Latest News: 3/9/2018

Community Conversations with Portland Public Schools Board Members

We have begun a series of conversations with community members in different parts of the city, to get an idea of community issues as well as identify key School Board initiatives around equity to help focus CPPS's Selective Support of public education.

The first conversation was the evening of Saturday, Feb. 10 at Lucky Lab on Killingsworth with new School Board members and former CPPS board members Scott Bailey and Rita Moore.  The discussion was frank and vigorous, not mincing words about problems at our schools as central office management gets reworked for stronger programs.  About 15 people came with a variety of questions and issues, though the largest group was from Pioneer school which is being split into two schools - an elementary/middle program and a high school program.  These parents were concerned about the effect on their kids of the split, but more significantly they felt that the district has treated them as second-class citizens. 

Equity issues concerned treatment of students with unusual needs and styles, like these Pioneer students who have problems in behavior in a standard classroom, low-achievers, non-English speakers and special ed as well as kids who are exceptionally talented or advantaged beyond the norm.

The second conversation was at 10 AM Thursday, March 8 at Fleur de Lis bakery and cafe in Hollywood with 2-year School Board member Amy Kohnstamm.  The main community concern there was setting school boundaries, specifically moving some middle school students to Madison HS instead of Grant.  The parents were joined partway through the conversation by nine 7th and 8th graders in a K-8 program who would be affected  by the change.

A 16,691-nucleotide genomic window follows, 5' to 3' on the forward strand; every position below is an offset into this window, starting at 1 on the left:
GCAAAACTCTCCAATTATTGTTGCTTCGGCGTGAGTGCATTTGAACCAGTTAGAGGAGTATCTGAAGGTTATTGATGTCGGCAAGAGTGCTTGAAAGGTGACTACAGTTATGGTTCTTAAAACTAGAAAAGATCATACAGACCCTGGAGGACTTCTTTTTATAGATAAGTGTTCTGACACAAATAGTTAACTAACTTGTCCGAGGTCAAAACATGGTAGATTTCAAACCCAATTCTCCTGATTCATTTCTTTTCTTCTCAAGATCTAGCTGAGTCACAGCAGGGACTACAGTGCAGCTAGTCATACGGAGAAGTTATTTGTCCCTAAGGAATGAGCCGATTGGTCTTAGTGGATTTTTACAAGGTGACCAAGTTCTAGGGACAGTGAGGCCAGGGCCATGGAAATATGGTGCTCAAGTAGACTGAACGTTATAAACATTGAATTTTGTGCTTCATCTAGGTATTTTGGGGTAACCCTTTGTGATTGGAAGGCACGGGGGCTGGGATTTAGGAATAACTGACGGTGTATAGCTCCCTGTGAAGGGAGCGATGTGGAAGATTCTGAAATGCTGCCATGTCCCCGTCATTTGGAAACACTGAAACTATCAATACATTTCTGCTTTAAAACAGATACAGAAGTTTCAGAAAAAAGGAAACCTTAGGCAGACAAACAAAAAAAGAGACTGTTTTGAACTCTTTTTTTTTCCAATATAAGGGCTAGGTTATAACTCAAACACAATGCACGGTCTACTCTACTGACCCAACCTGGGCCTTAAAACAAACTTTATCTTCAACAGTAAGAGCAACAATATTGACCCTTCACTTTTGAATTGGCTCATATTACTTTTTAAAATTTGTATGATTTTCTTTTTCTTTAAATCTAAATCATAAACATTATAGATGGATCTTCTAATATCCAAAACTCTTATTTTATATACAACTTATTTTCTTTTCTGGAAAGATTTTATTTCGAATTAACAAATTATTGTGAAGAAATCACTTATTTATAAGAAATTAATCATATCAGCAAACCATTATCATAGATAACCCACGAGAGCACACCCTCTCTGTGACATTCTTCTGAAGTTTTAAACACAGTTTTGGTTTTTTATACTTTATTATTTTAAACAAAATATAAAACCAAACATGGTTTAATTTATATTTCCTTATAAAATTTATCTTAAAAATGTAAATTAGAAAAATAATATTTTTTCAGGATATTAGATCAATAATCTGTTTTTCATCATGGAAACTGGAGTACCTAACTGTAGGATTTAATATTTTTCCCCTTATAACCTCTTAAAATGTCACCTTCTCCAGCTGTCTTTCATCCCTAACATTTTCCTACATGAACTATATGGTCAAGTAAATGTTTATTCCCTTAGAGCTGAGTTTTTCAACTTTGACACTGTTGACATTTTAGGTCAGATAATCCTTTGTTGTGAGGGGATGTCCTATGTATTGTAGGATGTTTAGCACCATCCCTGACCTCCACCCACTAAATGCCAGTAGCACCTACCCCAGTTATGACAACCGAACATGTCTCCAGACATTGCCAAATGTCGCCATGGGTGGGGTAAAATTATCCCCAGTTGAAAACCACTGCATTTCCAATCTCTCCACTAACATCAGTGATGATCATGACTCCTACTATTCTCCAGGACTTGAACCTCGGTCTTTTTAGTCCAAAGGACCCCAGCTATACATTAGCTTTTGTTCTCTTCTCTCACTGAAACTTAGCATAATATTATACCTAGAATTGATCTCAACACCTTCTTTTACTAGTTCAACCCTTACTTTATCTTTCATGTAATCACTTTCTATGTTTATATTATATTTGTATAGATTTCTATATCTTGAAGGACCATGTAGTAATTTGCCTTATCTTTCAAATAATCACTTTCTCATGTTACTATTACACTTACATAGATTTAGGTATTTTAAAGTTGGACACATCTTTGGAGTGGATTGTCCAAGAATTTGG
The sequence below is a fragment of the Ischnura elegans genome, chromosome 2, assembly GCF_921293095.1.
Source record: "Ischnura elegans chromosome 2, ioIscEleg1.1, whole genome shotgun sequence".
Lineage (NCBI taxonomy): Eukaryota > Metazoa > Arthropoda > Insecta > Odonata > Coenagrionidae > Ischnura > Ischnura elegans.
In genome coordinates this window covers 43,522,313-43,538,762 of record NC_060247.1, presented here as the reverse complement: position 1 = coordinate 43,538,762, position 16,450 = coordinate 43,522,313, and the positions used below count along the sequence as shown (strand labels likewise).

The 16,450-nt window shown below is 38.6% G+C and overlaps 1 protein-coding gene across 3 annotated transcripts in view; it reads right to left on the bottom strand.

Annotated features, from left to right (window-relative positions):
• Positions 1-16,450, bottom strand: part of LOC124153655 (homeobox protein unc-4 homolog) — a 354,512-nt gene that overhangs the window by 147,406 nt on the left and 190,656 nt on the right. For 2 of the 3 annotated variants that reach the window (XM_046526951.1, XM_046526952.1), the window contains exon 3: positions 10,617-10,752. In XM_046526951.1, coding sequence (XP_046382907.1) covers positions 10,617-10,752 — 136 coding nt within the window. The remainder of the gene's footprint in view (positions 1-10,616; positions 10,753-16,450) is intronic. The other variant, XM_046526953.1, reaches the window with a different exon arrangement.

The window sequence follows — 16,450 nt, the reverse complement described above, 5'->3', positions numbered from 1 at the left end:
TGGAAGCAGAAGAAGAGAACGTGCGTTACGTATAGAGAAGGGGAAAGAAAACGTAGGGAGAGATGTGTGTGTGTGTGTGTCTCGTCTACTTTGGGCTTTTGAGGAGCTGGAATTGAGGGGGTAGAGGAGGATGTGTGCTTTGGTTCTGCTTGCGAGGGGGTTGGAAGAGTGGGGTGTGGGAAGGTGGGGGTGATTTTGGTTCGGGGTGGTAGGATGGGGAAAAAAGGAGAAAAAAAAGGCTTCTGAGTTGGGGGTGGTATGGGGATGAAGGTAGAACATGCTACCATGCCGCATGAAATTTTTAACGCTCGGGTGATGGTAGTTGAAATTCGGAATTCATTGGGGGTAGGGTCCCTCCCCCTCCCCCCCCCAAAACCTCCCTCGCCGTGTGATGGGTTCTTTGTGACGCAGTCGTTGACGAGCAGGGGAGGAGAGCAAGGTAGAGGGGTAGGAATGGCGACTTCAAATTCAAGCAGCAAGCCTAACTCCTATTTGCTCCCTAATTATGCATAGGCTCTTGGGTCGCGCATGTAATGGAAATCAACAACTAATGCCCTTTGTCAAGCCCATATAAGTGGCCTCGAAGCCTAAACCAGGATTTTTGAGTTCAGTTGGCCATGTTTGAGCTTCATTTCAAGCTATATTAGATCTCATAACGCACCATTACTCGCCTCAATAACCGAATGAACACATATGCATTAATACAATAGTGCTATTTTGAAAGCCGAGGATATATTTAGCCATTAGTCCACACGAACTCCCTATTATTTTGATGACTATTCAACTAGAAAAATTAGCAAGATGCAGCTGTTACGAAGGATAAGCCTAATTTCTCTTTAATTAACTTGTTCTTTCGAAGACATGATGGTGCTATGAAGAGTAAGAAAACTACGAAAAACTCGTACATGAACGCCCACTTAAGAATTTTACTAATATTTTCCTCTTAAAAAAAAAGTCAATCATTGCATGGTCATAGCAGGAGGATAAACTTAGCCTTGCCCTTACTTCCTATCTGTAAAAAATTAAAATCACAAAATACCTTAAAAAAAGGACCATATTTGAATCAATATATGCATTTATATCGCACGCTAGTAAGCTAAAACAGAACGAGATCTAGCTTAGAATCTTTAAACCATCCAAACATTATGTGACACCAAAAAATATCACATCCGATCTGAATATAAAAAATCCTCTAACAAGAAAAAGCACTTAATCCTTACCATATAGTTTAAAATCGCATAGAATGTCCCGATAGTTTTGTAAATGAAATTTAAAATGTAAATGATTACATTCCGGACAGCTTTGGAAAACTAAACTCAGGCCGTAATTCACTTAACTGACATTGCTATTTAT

The main equity issues raised were making the new middle schools and existing K-8 schools equitable across the city, and improving the transfer process to high school, especially in boundary changes.  A related issue was getting adequate funding in a time of change at the federal level, and continuing lower funding at the state level, and matching funding equitably among schools and student needs.

After review of these initial conversations, future conversations, and presentations to the School Board, will be scheduled for April.

CPPS in 2017-18 continues our focus on three main areas:

  1. District-wide Boundary Review -- still underway for Eastside schools, along with shifts  from K-8 to middle schools in some areas.

  2. Bond series - 2nd bond passed, 1st is still being completed, both needing parent and community input.

  3. Visioning -- The new Superintendent has a strong educational vision, which will need strong input, editing and support from the community to become reality.

About Community & Parents for Public Schools (CPPS)

CPPS is the Portland chapter of Parents for Public Schools, part of a nationwide network of grassroots organizations focused on increasing parent, family and community involvement in public education. Launched in January of 1999, our chapter is part of the only national organization that actively recruits parents to public schools and advocates for parents taking a role in decision-making, school improvement, and accountability. 

Please click here to join CPPS or make a donation today.

Our Mission

CPPS is committed to building a sustainable network of diverse parent, family, and community voices to ensure a high-quality education for all children in Portland Public Schools.

We believe excellent schools require the participation of the whole community – schools simply cannot do it without us. Community members and parents need to step up and take responsibility for owning our schools and ensuring that all of our students have every opportunity to succeed. CPPS works to mobilize parents and community members who reflect our diverse culture, to bring about systemic change in our school district.